Early on, the church taught that "though [Jesus'] body was in the tomb, his spirit was not defeated but instead plundered Hell [Hades] of its captives" (p. 15). This assertion is controversial, and raises questions -- ones Dawson addresses at length. He does so, not by focusing on the speculative, but by focusing on what we know from Scripture, namely that Jesus' descent into Hades on our behalf is of great importance in God's plan of salvation for us in Christ. Dawson also shows us that we should view Jesus' descent into death as part and parcel of our Lord's descent on our behalf from heaven to earth and in multiple other ways -- all to share fully in our humanity, and in doing so to raise us up out of death into the liberty of his resurrected, glorified human life.
Victor over deathAs we'll see as this series of posts progresses, rather than being a victim of death, Jesus was victor over death. As Dawson notes, we apprehend this truth when we see Jesus' descent into Hades (the realm of the dead) within the context of the whole story of Jesus (i.e. the gospel). There is an important reason that Jesus was not resurrected immediately after dying on the cross. His prolonged time in Hades was vital for our salvation. As Dawson notes, Holy Saturday fits in the gospel story as the last in a series of descents the incarnate Son of God made on our behalf: "When we catch the trajectory of his entire life as a deepening descent into our human condition, the meaning of Christ's sojourn among the dead will open to us" (p. 18). Dawson goes on to show that this meaning is grounded in these three realities:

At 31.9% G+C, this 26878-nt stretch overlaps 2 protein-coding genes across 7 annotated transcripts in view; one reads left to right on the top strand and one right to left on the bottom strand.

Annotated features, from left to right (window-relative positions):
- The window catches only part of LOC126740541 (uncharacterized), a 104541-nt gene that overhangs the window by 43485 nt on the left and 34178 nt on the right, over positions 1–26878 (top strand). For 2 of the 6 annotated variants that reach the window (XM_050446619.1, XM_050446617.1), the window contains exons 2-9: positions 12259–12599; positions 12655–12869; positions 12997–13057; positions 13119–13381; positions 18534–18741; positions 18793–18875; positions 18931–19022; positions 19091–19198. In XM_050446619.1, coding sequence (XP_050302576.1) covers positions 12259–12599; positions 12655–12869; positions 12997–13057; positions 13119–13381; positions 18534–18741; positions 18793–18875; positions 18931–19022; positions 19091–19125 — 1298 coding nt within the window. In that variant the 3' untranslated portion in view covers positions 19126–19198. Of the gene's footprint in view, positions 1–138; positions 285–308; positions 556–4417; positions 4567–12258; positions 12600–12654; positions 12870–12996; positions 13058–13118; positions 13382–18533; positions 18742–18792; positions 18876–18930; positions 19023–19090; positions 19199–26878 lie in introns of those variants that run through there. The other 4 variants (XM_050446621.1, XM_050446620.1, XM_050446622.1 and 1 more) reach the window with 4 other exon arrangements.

1. Jesus' death was a real death. "Jesus truly underwent the full consequence of human sin which is death (Romans 5:12). And he did so on our behalf. Christ engaged death in all its spiritual as well as physical horror.... Jesus endured the suffering of death, 'so that by the grace of God he might taste death for everyone' (Hebrews 2:9)" (p. 19).
2. Jesus' death was the last of a series of descents. "Fully human from his conception, Jesus threaded himself ever more deeply into our humanity as he made his way faithfully and lovingly as one of us.... In this final descent, [into death/Hades] the Son of God completed his downward journey into the human condition..." (p. 19).
3. Jesus' death was the turn toward victory. "At that nadir of Jesus' final descent, the Father initiated his exaltation, as risen and ascended Lord. So, foundationally, the descent also marks the turn from Jesus descending for us to his raising with us.... Jesus went down, even to the depths, in order to lift us up in renewed communion with the Triune God" (p. 20).
ConclusionDawson concludes the introduction to his book (and so we'll conclude this post) with this statement:
Only a Christ who willingly received the lethal consequence of our sin can truly take away the burden of them. Only one who has been there, in the hell of our making, can comfort us in our suffering. If Jesus didn't get all the way to the bottom of our predicament, our lost and forsaken condition, then we are left unredeemed at the root. We will be forever lonely, ever tarred with shame, never feeling known, never at peace. But because Jesus entered fully in the deathliness of our human existence, then he can bring us into the eternal life of the Triune God. (p. 20)